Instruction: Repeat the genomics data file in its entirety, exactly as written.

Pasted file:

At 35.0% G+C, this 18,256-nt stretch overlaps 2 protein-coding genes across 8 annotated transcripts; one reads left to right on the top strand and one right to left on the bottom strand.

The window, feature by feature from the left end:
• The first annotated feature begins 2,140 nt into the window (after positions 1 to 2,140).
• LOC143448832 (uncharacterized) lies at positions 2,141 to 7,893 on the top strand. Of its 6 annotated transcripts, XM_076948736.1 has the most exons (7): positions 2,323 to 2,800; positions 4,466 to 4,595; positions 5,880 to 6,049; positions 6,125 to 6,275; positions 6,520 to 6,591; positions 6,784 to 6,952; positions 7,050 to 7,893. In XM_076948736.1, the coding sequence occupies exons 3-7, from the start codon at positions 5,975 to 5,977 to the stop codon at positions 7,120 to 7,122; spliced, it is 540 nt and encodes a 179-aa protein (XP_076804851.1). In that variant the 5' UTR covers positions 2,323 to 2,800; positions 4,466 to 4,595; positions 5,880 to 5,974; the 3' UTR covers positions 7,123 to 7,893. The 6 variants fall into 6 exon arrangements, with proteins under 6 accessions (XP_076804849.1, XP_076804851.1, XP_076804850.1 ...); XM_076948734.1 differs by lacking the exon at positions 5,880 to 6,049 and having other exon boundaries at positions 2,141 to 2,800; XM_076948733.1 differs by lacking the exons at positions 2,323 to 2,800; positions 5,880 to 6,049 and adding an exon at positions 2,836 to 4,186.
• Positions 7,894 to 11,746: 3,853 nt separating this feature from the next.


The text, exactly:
At 35.0% G+C, this 18,256-nt stretch overlaps 2 protein-coding genes across 8 annotated transcripts; one reads left to right on the top strand and one right to left on the bottom strand.

The window, feature by feature from the left end:
• The first annotated feature begins 2,140 nt into the window (after positions 1 to 2,140).
• LOC143448832 (uncharacterized) lies at positions 2,141 to 7,893 on the top strand. Of its 6 annotated transcripts, XM_076948736.1 has the most exons (7): positions 2,323 to 2,800; positions 4,466 to 4,595; positions 5,880 to 6,049; positions 6,125 to 6,275; positions 6,520 to 6,591; positions 6,784 to 6,952; positions 7,050 to 7,893. In XM_076948736.1, the coding sequence occupies exons 3-7, from the start codon at positions 5,975 to 5,977 to the stop codon at positions 7,120 to 7,122; spliced, it is 540 nt and encodes a 179-aa protein (XP_076804851.1). In that variant the 5' UTR covers positions 2,323 to 2,800; positions 4,466 to 4,595; positions 5,880 to 5,974; the 3' UTR covers positions 7,123 to 7,893. The 6 variants fall into 6 exon arrangements, with proteins under 6 accessions (XP_076804849.1, XP_076804851.1, XP_076804850.1 ...); XM_076948734.1 differs by lacking the exon at positions 5,880 to 6,049 and having other exon boundaries at positions 2,141 to 2,800; XM_076948733.1 differs by lacking the exons at positions 2,323 to 2,800; positions 5,880 to 6,049 and adding an exon at positions 2,836 to 4,186.
• Positions 7,894 to 11,746: 3,853 nt separating this feature from the next.